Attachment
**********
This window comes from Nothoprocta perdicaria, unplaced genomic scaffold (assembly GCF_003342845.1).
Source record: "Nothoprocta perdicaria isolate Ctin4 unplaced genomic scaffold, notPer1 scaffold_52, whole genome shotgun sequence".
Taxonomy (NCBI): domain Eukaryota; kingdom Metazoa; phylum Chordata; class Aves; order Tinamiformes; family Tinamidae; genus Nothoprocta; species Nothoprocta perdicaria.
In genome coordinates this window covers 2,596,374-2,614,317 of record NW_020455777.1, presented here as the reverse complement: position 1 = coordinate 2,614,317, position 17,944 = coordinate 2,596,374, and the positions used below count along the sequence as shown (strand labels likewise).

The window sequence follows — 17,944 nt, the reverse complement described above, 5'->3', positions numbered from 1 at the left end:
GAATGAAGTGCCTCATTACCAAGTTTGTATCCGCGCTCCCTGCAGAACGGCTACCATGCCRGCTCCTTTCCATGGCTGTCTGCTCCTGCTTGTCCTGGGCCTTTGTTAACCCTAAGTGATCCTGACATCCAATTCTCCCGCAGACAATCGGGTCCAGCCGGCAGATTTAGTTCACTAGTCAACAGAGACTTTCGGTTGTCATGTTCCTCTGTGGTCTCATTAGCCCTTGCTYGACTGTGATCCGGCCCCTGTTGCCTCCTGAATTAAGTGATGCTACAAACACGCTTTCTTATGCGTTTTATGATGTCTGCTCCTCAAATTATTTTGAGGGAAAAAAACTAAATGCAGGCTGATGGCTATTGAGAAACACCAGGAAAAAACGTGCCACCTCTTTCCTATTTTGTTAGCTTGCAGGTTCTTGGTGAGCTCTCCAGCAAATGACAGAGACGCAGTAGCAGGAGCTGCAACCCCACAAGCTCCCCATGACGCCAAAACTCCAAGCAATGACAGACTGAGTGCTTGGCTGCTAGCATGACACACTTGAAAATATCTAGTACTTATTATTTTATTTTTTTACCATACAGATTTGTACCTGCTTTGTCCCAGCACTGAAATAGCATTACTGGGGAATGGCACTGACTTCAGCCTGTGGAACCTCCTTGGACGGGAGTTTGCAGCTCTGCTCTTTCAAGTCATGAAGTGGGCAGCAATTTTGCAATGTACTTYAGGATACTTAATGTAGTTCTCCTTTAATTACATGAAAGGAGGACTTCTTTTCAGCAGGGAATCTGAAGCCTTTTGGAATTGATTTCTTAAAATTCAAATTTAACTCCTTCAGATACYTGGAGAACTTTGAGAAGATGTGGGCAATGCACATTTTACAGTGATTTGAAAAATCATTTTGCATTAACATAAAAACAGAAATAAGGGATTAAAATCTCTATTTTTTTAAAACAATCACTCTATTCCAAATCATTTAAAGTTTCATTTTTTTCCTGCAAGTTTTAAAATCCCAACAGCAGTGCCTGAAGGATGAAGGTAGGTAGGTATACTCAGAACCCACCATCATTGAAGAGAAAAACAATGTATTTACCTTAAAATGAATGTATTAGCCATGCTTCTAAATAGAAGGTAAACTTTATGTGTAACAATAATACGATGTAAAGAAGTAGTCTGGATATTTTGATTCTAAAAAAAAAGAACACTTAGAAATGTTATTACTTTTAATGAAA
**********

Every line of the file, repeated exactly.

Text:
This window comes from Nothoprocta perdicaria, unplaced genomic scaffold (assembly GCF_003342845.1).
Source record: "Nothoprocta perdicaria isolate Ctin4 unplaced genomic scaffold, notPer1 scaffold_52, whole genome shotgun sequence".
Taxonomy (NCBI): domain Eukaryota; kingdom Metazoa; phylum Chordata; class Aves; order Tinamiformes; family Tinamidae; genus Nothoprocta; species Nothoprocta perdicaria.
In genome coordinates this window covers 2,596,374-2,614,317 of record NW_020455777.1, presented here as the reverse complement: position 1 = coordinate 2,614,317, position 17,944 = coordinate 2,596,374, and the positions used below count along the sequence as shown (strand labels likewise).

The window sequence follows — 17,944 nt, the reverse complement described above, 5'->3', positions numbered from 1 at the left end:
GAATGAAGTGCCTCATTACCAAGTTTGTATCCGCGCTCCCTGCAGAACGGCTACCATGCCRGCTCCTTTCCATGGCTGTCTGCTCCTGCTTGTCCTGGGCCTTTGTTAACCCTAAGTGATCCTGACATCCAATTCTCCCGCAGACAATCGGGTCCAGCCGGCAGATTTAGTTCACTAGTCAACAGAGACTTTCGGTTGTCATGTTCCTCTGTGGTCTCATTAGCCCTTGCTYGACTGTGATCCGGCCCCTGTTGCCTCCTGAATTAAGTGATGCTACAAACACGCTTTCTTATGCGTTTTATGATGTCTGCTCCTCAAATTATTTTGAGGGAAAAAAACTAAATGCAGGCTGATGGCTATTGAGAAACACCAGGAAAAAACGTGCCACCTCTTTCCTATTTTGTTAGCTTGCAGGTTCTTGGTGAGCTCTCCAGCAAATGACAGAGACGCAGTAGCAGGAGCTGCAACCCCACAAGCTCCCCATGACGCCAAAACTCCAAGCAATGACAGACTGAGTGCTTGGCTGCTAGCATGACACACTTGAAAATATCTAGTACTTATTATTTTATTTTTTTACCATACAGATTTGTACCTGCTTTGTCCCAGCACTGAAATAGCATTACTGGGGAATGGCACTGACTTCAGCCTGTGGAACCTCCTTGGACGGGAGTTTGCAGCTCTGCTCTTTCAAGTCATGAAGTGGGCAGCAATTTTGCAATGTACTTYAGGATACTTAATGTAGTTCTCCTTTAATTACATGAAAGGAGGACTTCTTTTCAGCAGGGAATCTGAAGCCTTTTGGAATTGATTTCTTAAAATTCAAATTTAACTCCTTCAGATACYTGGAGAACTTTGAGAAGATGTGGGCAATGCACATTTTACAGTGATTTGAAAAATCATTTTGCATTAACATAAAAACAGAAATAAGGGATTAAAATCTCTATTTTTTTAAAACAATCACTCTATTCCAAATCATTTAAAGTTTCATTTTTTTCCTGCAAGTTTTAAAATCCCAACAGCAGTGCCTGAAGGATGAAGGTAGGTAGGTATACTCAGAACCCACCATCATTGAAGAGAAAAACAATGTATTTACCTTAAAATGAATGTATTAGCCATGCTTCTAAATAGAAGGTAAACTTTATGTGTAACAATAATACGATGTAAAGAAGTAGTCTGGATATTTTGATTCTAAAAAAAAAGAACACTTAGAAATGTTATTACTTTTAATGAAA